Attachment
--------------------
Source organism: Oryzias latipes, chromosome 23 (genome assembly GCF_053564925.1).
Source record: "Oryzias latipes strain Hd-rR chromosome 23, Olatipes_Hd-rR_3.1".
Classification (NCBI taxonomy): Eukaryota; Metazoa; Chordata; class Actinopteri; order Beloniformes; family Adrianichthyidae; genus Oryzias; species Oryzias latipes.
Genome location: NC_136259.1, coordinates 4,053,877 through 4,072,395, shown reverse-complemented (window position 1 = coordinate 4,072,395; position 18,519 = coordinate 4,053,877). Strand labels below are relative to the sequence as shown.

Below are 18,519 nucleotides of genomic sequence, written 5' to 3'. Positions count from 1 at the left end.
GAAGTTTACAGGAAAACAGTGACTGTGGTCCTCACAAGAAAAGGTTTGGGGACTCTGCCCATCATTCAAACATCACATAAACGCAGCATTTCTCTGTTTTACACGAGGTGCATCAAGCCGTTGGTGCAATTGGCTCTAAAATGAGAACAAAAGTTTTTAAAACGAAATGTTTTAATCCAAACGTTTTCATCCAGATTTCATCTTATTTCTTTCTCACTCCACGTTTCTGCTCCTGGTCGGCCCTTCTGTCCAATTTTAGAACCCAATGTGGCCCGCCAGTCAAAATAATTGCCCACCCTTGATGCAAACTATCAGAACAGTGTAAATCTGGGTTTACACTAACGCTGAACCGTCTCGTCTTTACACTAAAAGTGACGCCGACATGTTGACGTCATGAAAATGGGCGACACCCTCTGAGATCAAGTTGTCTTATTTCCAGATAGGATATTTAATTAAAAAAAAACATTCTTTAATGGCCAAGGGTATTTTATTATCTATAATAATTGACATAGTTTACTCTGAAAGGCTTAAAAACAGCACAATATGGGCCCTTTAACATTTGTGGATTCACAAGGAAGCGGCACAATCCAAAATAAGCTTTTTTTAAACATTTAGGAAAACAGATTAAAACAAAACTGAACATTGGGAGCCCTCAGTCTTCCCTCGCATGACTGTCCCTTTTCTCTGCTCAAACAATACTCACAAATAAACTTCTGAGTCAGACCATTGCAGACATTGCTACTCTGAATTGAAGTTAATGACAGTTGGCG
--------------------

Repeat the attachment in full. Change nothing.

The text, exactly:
Source organism: Oryzias latipes, chromosome 23 (genome assembly GCF_053564925.1).
Source record: "Oryzias latipes strain Hd-rR chromosome 23, Olatipes_Hd-rR_3.1".
Classification (NCBI taxonomy): Eukaryota; Metazoa; Chordata; class Actinopteri; order Beloniformes; family Adrianichthyidae; genus Oryzias; species Oryzias latipes.
Genome location: NC_136259.1, coordinates 4,053,877 through 4,072,395, shown reverse-complemented (window position 1 = coordinate 4,072,395; position 18,519 = coordinate 4,053,877). Strand labels below are relative to the sequence as shown.

Below are 18,519 nucleotides of genomic sequence, written 5' to 3'. Positions count from 1 at the left end.
GAAGTTTACAGGAAAACAGTGACTGTGGTCCTCACAAGAAAAGGTTTGGGGACTCTGCCCATCATTCAAACATCACATAAACGCAGCATTTCTCTGTTTTACACGAGGTGCATCAAGCCGTTGGTGCAATTGGCTCTAAAATGAGAACAAAAGTTTTTAAAACGAAATGTTTTAATCCAAACGTTTTCATCCAGATTTCATCTTATTTCTTTCTCACTCCACGTTTCTGCTCCTGGTCGGCCCTTCTGTCCAATTTTAGAACCCAATGTGGCCCGCCAGTCAAAATAATTGCCCACCCTTGATGCAAACTATCAGAACAGTGTAAATCTGGGTTTACACTAACGCTGAACCGTCTCGTCTTTACACTAAAAGTGACGCCGACATGTTGACGTCATGAAAATGGGCGACACCCTCTGAGATCAAGTTGTCTTATTTCCAGATAGGATATTTAATTAAAAAAAAACATTCTTTAATGGCCAAGGGTATTTTATTATCTATAATAATTGACATAGTTTACTCTGAAAGGCTTAAAAACAGCACAATATGGGCCCTTTAACATTTGTGGATTCACAAGGAAGCGGCACAATCCAAAATAAGCTTTTTTTAAACATTTAGGAAAACAGATTAAAACAAAACTGAACATTGGGAGCCCTCAGTCTTCCCTCGCATGACTGTCCCTTTTCTCTGCTCAAACAATACTCACAAATAAACTTCTGAGTCAGACCATTGCAGACATTGCTACTCTGAATTGAAGTTAATGACAGTTGGCG